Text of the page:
This home is
A small paradise: removed from the world, it’s a place to simply be happy
What your guests will love about your home
Our home is one of the few rustic and original beach houses that still are found within the town limits. It may well not be suitable for the regular traveler, so please read the descrription. You have to have an adventurous spirit and be able to live with nature and all her fascinating vagaries. You'll be without many of the modern-day amenities we've come to expect. Living in our house is being in communion with old-style coastal Mexico. It's not just quaint, it's totally authentic.
Our house is rustic, rustic, rustic, consisting of three partially-enclosed rooms (all lockable) and a large, screened in verandah open to the garden. The simple construction is roughly hewn wood (and yes, with wood in the tropics, we do have to battle termites, too) with bricks and concrete, some of it painted, some of it not. The low roof is terracotta tile on tarps stretched over wooden beams. The tarps serve to keep both insects and rainwater out.
The rooms are separated from the verandah with metal bars covered by curtains above and woven petate wainscotting below for privacy. The room closest to the bathroom is the main bedroom and has a king-size bed. The second bedroom is not available to guests as that's where we store personal items during your stay. The third room closest to the kitchen serves as a combination pantry and office area. The fridge, microwave, and phone are all in that room. The back and side walls of the rooms are a combination of solid and open brickwork (with screens) allowing for plenty of air flow.
The verandah holds two hammocks and other cushioned seating (including an extra single bed), a table with six chairs, and a simple old-style kitchen with basic stove and the original concrete sink, somewhat crumbly. Modern, it is not. Functional, it is.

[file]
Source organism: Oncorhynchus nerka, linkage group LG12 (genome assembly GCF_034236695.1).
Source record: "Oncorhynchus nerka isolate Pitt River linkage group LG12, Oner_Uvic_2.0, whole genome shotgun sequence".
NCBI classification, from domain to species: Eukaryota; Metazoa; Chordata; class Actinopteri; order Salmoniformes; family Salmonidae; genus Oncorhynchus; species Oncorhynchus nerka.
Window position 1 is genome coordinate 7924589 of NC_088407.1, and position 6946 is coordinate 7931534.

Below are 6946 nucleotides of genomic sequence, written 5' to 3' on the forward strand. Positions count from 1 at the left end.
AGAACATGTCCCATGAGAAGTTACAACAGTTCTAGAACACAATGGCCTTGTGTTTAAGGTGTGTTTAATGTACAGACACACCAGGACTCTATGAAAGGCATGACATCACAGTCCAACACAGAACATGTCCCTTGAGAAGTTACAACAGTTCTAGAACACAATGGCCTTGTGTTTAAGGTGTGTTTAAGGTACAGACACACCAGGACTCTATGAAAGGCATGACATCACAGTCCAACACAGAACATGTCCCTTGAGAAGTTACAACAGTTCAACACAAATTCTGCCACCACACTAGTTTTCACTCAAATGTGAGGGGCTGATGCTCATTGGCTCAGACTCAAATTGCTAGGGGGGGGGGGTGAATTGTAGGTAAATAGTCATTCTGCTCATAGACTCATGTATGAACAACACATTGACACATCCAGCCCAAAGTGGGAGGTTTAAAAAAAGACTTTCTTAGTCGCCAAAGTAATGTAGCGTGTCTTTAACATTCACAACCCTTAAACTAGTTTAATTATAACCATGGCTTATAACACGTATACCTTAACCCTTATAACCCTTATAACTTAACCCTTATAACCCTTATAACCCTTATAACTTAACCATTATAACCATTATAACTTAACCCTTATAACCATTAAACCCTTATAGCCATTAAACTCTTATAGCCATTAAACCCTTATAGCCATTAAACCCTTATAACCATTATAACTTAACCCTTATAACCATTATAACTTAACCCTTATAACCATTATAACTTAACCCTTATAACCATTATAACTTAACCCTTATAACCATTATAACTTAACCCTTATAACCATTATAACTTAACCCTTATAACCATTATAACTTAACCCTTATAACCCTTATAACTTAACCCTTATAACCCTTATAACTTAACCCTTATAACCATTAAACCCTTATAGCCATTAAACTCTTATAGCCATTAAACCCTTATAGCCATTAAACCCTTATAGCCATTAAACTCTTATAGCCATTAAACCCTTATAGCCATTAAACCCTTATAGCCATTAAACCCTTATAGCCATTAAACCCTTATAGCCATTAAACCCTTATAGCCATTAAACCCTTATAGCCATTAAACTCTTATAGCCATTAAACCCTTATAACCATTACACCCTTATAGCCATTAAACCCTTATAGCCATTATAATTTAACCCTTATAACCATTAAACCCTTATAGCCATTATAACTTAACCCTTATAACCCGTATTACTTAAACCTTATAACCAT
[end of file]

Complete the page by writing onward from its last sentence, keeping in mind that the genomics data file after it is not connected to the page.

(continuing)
We're almost on the beach and surrounded by sandy soil and palm trees. A huge tropical fig tree stands beside the house and under it, five steps from the main house in a thatched palm-stick structure that wraps around the tree trunk, is the bathroom. There's hot water in the bathroom, and a real sink and toilet, but beware: the floor is rough cement that constantly cracks from the growth and movement of the statuesque tree that encircles it, the walls are made of palm sticks, and the roof is thatched palm leaves. It's rough, it's rustic. And it's a delicious place to take a shower!
In the garden area in front of the house is a container garden that usually holds a variety of edible greens (things like collards and arugula) and herbs such as basil, marjoram, and chives, all grown organically. I began the container garden when I gave up eating animal products and decided to grow my own food... and because the hard, sandy soil in the yard is so poor not much will grow in it. The containers need occasional watering, and if there are greens to harvest, they'll be yours for the eating. We also usually have a cat or two in residence on the property, which may also need feeding but usually not much else unless you want to cuddle.
What your guests will love about your neighborhood
The best beach in Zihuatanejo Bay, Playa La Ropa, is just a few steps away from the front gate...a perfect place to swim and watch the sun go down. The minibuses that can take you into town (or you can walk the beach and over hill and get there that way) are stationed right outside our gate, there are a couple of small stores directly across the street, and there are almost always taxis around waiting to take beach-goers back to their hotels. We're close to several beach front restaurants serving traditional Mexican food, international fare, and--mainly--seafood.
Since our house is largely open and doesn't even have any windows (except one old stained glass window hanging as a decoration above the stove in the kitchen), we do not have air conditioning, only floor fans that we move around as we need. The house is screened, so as long as you keep the screens closed, you'll not have much of a biting bug problem. But also, being so near the water and totally shaded by the fig tree and several coconut palms, no direct sun hits the house, keeping it a lot cooler than many of the more modern buildings in the area.